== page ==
We don't have as many bathrooms as in many houses in the USA. I have been looking at homes in the USA as my partner & I may be moving there and I find that very many houses have the same number of bathrooms which includes a toilet as bedrooms. That's is rare in Australian homes. Here in Australia, the toilet is often separate from the bathroom which I think is a good idea.

Australian homes generally have eaves and verandahs, some with verandahs all round to keep the sun off, depending where they are located. Anyway, I'm looking forward to see what you do with your house !

Oh yes, I forgot to say please take down those decorative lights !
February 24, 2013 at 4:46pm     
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junipergirl
I'd have to agree with the above. I live in Australia and have no idea what Australian design is like! I suspect that the latest trend here for minimal look and very open spaced living is what I have been seeing is now an Australian look. But then again, when I go to USA I see the houses and design and call it uniquely American but my American friends have no idea what I mean by that!
Yes, the lights are distracting, but then you may have taken the photo at that time of year of the celebrations.
Now as to the exterior; dark siding and white trim always looks nice. A porch with an extended verandah over the front to the right of picture with a little decking flooring would look lovely and give more of a modern feel. Not any heavy pillars but squared off uprights. Don't enclose it, keep it open. Get rid of the steps and have it as one level with the verandah which will give a more welcoming look. Have a light right next to the newer steps to the porch/verandah.
Go look around the area you live and see what colours others have done.
Good luck!
February 24, 2013 at 8:19pm     
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aimran
how about colours like on this house, your grey tones are dull grey, neither here nor there:
The Weekend House

OR put emphasis on the horizontal lines like this house, the verticals in yours overwhelm..
Silver Hill Residence

OR do like this: creates blocks of colour, and add non-structural wooden columns on each end of front steps, touching the roof, also framing the door approach.. (i-e should look like plain bracing) as done here: Chick Residence

ALSO another problem is your window & door frames - some are white, some are brown coloured. should be same: all white or all brown.

TRY this: View Residence OR Capitol Hill

OR do stonework on long vertical portions, above & below windows (i-e in between the existing white verticals you have, to fill it up), remaining surface exterior to be painted charcoal & be lit up with building uplights. also do window frames a dark shade.
February 25, 2013 at 1:51am   
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lindav
Yes can you please enlighten us Aussies what you mean by decorating in an "Australian" style - I wasn't aware we had one. If anything we borrow from everywhere. Would love to see examples of what you mean. Back to your exterior - totally agree with Tracy Taylor about extending your porch further to the right. Atm your house looks a bit out of balance (top heavy on the left) so extending the porch tends to bring it into balance and gives your front door more importance. Good luck with your project.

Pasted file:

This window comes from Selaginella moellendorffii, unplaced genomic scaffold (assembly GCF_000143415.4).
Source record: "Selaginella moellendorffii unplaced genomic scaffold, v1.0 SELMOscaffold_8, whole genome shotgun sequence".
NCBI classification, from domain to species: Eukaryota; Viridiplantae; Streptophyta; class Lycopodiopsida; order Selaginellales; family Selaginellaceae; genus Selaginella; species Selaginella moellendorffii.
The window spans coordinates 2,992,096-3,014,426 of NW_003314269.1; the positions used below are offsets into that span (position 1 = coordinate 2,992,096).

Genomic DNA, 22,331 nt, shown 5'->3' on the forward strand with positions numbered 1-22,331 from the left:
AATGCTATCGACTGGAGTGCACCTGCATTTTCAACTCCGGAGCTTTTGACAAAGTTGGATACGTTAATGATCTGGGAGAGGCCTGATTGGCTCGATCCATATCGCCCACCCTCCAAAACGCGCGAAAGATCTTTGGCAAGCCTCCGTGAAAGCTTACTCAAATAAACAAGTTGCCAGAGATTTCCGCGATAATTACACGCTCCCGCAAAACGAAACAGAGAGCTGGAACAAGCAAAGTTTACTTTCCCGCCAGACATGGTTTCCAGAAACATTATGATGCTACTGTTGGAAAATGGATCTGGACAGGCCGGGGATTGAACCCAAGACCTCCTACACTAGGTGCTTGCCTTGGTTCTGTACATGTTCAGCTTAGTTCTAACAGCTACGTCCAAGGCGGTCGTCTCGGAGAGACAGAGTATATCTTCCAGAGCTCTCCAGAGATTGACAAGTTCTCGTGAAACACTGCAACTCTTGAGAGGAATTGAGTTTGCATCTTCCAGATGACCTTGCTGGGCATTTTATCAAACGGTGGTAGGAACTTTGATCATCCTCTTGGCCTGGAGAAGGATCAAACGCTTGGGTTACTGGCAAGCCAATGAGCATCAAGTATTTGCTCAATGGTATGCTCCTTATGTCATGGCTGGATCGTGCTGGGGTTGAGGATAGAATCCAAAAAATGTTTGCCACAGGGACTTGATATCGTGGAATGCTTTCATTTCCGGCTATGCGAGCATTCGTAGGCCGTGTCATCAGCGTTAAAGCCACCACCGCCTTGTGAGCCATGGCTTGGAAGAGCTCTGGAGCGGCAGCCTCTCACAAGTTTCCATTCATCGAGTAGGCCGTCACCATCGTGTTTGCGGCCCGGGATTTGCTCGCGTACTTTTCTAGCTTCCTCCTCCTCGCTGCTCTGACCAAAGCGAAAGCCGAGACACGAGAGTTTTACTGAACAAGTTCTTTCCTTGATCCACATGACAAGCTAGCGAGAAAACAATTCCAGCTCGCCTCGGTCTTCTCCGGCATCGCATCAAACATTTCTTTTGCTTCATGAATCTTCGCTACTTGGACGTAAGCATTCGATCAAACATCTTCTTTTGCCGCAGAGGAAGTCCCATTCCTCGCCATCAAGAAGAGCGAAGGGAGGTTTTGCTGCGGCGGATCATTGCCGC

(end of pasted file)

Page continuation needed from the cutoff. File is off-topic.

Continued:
February 25, 2013 at 2:38am     
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dragonflii32
Front porch is definitely required here with a larger front door and good outdoor lighting. Wide steps leading up done in stone gives a good grounding and will tie together with cladding and garden.
February 25, 2013 at 3:12am   
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leahbeth
I think the discussion of "Australian Feel" is kind of funny. Only because I grew up in Louisiana then moved to the Midwest. I would here all of this talk about "southern style" and just roll my eyes. -Until I returned to Louisiana after being away for years and having studied design! It hit me like a ton of bricks. (No really, there are bricks everywhere. Definitely one of the trademarks!)
I have no idea what Australian style means but I'm curious now! Maybe it's something the Aussies don't see because it has just grown into their native context?
February 25, 2013 at 4:39am     
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leahbeth
Omigosh. "Hear" not "here". Duh. Sorry.
February 25, 2013 at 4:40am   
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hfhyr
Consider a portico over the front door with columns to draw in your guests with a fabulous pendant light over the door. Dark colours in either earthy browns or greys would look fabulous. Check out your local Habitat for Humanity ReStores they have terrific items that would help you stay on budget while giving you that stylish finish.
February 25, 2013 at 5:45am     
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charlottegirl
What about a beautiful light by the front door? Check out this one from Lantern & Scroll (www.lanternandscroll.com or find them on Facebook). Cheers!
February 25, 2013 at 7:36am   
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PRO
KM&M Designs
I think you will have to make a major structural change to the roof line. Right now the valley comes down to a point at a very disadvantageous spot mid window. You have replaced the original flat window with a bow front window which calls even more attention to it. The unusual roof line makes me think that an addition was made to the drive side of the house. At that time the front roof line should have been changed so that the front facing gable would end to the left of the door and the new roof line follow across the front of the house in a straight line. If you changed this problem, you could bring the right hand roof line down then add the "veranda" over the porch straight out from where there is now a batten. I took your photo and shopped a change of roof line and added veranda. The details are for you to add, but I think you can understand what the change could do.